Two huge events were major factors in deciding the war of the currents. More on that in the next installment.

[This is part II of a three part series on Tesla vs Edison in the War of the Currents, all adapted from my book Edison: The Inventor of the Modern World. Also check out my earlier book, Tesla: The Wizard of Electricity. Both are available in Barnes and Noble stores nationwide. See links below. Part I of the series can be read here. Here is Part III.]

David J. Kent is the author of Tesla: The Wizard of Electricity and Edison: The Inventor of the Modern World (both Fall River Press). He has also written two e-books: Nikola Tesla: Renewable Energy Ahead of Its Time and Abraham Lincoln and Nikola Tesla: Connected by Fate. His next book, Lincoln: The Man Who Saved America, is scheduled for release in summer 2017.

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Tesla and Edison: The War of the Currents

Thomas Edison engaged in three battles in his quest to electrify New York City. First he fought the gas industry, then arc lighting, and then his most famous battle against the polyphase alternating current system of Nikola Tesla.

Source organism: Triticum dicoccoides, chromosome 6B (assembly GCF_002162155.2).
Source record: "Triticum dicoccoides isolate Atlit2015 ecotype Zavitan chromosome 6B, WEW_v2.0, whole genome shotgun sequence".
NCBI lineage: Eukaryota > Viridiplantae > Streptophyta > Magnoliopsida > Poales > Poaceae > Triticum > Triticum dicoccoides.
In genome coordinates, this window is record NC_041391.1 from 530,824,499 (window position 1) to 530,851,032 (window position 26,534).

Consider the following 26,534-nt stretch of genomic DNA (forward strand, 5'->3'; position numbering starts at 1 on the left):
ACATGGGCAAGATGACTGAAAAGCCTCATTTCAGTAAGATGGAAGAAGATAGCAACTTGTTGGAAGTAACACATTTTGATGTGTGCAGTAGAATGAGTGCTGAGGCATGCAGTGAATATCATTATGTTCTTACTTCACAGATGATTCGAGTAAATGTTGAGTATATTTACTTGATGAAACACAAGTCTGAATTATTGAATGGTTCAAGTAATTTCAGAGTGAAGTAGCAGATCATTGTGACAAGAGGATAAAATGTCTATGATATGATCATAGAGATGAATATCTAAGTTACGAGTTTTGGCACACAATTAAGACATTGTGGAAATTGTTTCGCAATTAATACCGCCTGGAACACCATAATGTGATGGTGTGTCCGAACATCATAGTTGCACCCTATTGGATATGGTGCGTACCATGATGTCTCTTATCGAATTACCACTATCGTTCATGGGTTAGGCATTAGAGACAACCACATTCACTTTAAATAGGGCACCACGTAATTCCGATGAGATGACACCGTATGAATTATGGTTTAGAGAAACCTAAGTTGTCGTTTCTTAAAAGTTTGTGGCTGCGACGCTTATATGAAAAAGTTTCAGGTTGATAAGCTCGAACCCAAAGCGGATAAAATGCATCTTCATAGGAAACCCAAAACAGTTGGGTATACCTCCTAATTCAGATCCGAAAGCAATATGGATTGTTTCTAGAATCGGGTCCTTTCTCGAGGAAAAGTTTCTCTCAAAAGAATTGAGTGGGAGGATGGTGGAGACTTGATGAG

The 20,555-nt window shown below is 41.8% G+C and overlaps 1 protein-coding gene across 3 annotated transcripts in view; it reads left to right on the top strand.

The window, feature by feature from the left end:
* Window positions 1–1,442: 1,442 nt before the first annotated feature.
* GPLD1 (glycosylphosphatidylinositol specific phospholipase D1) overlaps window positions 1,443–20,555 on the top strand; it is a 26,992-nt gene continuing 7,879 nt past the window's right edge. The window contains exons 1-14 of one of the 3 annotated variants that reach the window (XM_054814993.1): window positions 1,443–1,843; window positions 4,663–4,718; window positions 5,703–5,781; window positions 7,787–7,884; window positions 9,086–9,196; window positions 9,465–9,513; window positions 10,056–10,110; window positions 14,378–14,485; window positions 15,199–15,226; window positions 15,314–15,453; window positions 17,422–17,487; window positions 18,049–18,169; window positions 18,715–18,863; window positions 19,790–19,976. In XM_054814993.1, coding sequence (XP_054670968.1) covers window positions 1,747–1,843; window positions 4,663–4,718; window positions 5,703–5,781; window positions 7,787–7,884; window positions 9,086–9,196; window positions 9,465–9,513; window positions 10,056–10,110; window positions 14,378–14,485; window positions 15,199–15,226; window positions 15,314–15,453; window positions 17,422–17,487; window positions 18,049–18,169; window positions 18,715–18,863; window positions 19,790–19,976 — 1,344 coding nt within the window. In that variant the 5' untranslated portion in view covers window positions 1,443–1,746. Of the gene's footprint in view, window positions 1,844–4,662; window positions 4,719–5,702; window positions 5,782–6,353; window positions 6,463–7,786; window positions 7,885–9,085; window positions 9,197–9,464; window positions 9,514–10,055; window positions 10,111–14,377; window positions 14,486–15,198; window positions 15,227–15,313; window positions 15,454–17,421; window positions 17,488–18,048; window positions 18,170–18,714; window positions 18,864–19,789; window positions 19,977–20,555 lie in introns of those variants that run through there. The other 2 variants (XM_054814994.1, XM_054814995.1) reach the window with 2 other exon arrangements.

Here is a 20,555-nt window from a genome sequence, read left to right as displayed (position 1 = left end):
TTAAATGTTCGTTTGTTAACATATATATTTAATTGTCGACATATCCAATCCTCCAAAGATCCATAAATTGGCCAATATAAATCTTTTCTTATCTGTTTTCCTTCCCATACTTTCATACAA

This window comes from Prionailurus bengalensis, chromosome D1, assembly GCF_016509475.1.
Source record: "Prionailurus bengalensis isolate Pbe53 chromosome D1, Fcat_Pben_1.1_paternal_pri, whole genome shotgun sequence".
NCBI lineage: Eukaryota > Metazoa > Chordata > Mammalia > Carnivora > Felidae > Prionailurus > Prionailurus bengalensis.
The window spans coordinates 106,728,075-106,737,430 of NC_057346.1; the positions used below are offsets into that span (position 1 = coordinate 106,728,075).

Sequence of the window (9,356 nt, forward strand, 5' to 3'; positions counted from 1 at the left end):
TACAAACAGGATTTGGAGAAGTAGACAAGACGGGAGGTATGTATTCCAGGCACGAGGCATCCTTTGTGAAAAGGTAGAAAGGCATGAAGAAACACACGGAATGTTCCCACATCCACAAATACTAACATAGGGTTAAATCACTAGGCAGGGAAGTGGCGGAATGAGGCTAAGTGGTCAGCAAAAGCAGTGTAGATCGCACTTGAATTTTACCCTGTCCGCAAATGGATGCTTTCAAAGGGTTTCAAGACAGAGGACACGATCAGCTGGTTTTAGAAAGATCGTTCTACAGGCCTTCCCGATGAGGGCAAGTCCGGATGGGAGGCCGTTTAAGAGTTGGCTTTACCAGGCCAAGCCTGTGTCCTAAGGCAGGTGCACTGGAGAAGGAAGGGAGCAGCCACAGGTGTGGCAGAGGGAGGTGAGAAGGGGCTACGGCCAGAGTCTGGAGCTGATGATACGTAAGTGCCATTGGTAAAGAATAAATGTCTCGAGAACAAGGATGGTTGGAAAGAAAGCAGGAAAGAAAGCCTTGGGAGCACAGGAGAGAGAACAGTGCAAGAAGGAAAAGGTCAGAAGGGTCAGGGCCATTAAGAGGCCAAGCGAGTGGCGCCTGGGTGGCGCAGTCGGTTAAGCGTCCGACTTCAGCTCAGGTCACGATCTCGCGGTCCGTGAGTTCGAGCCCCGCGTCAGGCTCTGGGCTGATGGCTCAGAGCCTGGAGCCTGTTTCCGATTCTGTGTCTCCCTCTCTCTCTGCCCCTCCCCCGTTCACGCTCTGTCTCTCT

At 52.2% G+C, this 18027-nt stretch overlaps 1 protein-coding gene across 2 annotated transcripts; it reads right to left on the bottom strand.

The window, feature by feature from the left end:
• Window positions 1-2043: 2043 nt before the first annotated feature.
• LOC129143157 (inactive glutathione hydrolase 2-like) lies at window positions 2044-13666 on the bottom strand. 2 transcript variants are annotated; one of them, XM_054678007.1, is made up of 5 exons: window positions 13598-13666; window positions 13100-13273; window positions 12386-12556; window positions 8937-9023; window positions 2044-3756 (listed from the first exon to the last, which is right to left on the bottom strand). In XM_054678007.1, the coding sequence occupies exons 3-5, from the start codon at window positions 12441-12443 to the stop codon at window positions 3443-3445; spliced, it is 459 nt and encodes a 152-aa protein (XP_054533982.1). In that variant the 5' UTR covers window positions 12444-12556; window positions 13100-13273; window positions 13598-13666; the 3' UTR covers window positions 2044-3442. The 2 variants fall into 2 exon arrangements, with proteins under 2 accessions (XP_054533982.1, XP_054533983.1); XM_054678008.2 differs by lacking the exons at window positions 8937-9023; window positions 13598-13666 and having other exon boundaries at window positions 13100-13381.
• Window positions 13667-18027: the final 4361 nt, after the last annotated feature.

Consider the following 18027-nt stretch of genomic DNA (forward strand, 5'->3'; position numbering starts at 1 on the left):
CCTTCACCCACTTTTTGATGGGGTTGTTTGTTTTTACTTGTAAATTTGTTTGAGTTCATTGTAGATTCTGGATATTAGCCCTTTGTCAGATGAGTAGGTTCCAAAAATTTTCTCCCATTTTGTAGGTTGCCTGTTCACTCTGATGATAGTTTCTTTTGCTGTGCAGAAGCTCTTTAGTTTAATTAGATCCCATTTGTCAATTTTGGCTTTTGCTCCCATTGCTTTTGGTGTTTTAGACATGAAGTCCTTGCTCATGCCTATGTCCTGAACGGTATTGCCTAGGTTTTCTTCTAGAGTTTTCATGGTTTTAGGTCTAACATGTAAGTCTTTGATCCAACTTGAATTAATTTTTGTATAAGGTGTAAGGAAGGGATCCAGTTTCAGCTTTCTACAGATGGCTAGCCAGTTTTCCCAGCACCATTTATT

Tesla vs Edison War of the Currents

Tesla was a Serbian engineer who had bounced around Austria, the current Czech and Slovak Republics, and Hungary before taking a job working for Continental Edison in Paris. While in Budapest he had envisioned a way to solve one of the biggest problems with direct current, the sparking commutator. Like Edison, Tesla also labored eighteen to twenty hours a day, a habit that occasionally sent him into a serious bout of exhaustion. After one such incident he was walking through a downtown park reciting the epic poem Faust by Johann Goethe when suddenly he stopped:

“The idea came to me like a flash of lightning and in an instant the truth was revealed. I drew with a stick on the sand the diagrams…The images I saw were wonderfully sharp and clear.”

Tesla envisioned the rotating magnetic field that would become his alternating current motor, which solves the problem that had kept alternating current from replacing direct current as a power source. It would be many more years before Tesla would have a chance to build his motor. (He created his prototype while fixing Edison’s direct current dynamos in Strasbourg—the ones that nearly killed Emperor Wilhelm.)

By the time the unknown Tesla arrived in New York in 1884, Edison was already famous and well on his way to establishing a monopoly on providing electricity to New York and other cities. During the year that Tesla worked for Edison, in which he revamped and improved direct current dynamos, he tried repeatedly and unsuccessfully to convince Edison that it would be better to use alternating current using his unproven rotating magnetic field induction motor. But Edison had already ruled out alternating current as viable power source, and he was permanently invested in the massive infrastructure he had already created for direct current. Tesla grew fed up, and eventually quit.